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I’m almost ready to give in and give up, ready to draw my last breath while pressed up to his back, feeling his ribs and lungs and chest move with mine for the last time.

But Alex obviously isn’t ready to give up. He cuts down the narrowest alley he can find, and two of the cars following us come to a skidding halt, smashing each other as they try to follow and blocking the entrance so the other cars are forced to stop as well. Horns blare.

The sharp stink of smoke and burning rubber makes my eyes water for a second, but then we’re out again, bursting forward onto Franklin Arterial.

More sirens now, from a distance: reinforcements are on their way.

But the cove appears ahead of us, unfolding—calm and flat and gray, like glass or metal. The sky smolders at its edges, a growing fire of pinks and yellows. Alex turns onto Marginal Way, and my teeth clatter together as we bump over the old pitted pavement, my stomach yo- yoing every time we jolt over another pothole. We’re getting close. The sirens whine louder, like a drove of hornets. If we can just get to the border before more squad cars arrive . . . If we can somehow make it past the guards, if we can scale the fence . . .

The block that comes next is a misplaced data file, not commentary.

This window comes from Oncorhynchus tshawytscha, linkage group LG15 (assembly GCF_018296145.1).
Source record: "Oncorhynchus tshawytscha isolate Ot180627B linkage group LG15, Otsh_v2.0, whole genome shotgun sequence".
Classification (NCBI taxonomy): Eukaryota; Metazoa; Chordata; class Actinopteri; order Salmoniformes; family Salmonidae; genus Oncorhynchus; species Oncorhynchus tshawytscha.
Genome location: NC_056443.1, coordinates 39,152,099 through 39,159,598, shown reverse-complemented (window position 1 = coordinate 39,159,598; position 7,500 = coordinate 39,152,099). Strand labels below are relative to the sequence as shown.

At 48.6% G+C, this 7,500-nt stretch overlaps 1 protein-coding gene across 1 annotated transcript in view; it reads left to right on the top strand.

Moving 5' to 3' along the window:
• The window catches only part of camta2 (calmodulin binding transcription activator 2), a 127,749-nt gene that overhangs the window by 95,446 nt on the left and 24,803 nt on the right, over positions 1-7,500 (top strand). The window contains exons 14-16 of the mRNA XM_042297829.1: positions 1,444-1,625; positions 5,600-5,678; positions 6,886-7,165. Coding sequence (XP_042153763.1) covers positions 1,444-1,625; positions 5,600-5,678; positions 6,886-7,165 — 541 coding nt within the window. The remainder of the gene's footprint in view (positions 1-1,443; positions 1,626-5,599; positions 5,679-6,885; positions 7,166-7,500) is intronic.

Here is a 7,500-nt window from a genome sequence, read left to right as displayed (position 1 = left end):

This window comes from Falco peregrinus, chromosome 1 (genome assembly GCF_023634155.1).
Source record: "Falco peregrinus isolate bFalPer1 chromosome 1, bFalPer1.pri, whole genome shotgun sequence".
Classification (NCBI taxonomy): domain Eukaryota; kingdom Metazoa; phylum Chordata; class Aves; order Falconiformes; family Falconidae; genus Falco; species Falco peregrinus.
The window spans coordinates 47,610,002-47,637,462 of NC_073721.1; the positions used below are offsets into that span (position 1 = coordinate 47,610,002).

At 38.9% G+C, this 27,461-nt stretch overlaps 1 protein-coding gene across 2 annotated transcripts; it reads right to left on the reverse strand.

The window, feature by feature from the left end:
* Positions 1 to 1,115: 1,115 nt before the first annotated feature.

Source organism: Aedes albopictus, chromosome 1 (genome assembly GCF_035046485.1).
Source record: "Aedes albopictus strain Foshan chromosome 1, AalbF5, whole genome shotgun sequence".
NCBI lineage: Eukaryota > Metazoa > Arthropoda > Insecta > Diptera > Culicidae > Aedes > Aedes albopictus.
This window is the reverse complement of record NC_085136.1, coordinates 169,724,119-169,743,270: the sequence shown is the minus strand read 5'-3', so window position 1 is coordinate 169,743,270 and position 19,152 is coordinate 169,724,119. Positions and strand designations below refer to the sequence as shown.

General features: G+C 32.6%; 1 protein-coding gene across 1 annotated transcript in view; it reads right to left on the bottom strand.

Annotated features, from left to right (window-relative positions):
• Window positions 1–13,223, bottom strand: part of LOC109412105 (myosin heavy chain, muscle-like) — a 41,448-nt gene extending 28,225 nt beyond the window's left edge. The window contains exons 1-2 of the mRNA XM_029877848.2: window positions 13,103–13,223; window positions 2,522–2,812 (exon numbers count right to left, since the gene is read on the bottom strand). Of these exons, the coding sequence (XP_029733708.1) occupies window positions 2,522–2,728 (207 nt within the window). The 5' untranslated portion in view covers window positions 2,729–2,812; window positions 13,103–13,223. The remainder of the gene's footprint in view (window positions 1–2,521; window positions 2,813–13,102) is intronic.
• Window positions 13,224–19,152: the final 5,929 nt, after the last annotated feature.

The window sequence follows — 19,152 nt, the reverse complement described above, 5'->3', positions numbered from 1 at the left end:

Then, like an enormous insect taking flight, a helicopter wings up ahead of us, lights zigzagging along the darkened road, the whirring of its propeller deafening, beating the air to waves, to shreds.

A voice cannons out: “I order you, in the name of the government of the United States of America, to freeze and surrender!”

Tufts of long, sun-bleached grass appear on our right:

We’ve made it to the cove. Alex yanks the bike off the road and onto the grass, and we go, half gunning, half sliding, down into the marshes, cutting a diagonal toward the border. Mud splatters up into my mouth and eyes, choking me, and I cough into Alex’s back, feeling him heave against me. The sun is a half circle now, like an eyelid partially opened.

Tukey’s Bridge looms to our right, black, skeletal in the half darkness. Ahead of us, the lights in the guard huts are still illuminated. Even from this distance they look so peaceful, just like hanging paper lanterns, like something fragile and easily dismantled. Beyond them are the fence; the fringe of trees; safety. So close. If we only had time . . . Time . . .

Something pops; an explosion in the darkness; the mud jumps upward in an arc. They’re shooting again, from the helicopter.

“Freeze, dismount, and put your hands on your head!”

The patrol cars have arrived on the road that encircles the cove. More and more cars screech to a halt, and police begin to pour down the grass toward the marshland—hundreds of them, more than I’ve ever seen at one time, dark and inhuman-looking, like a swarm of cockroaches.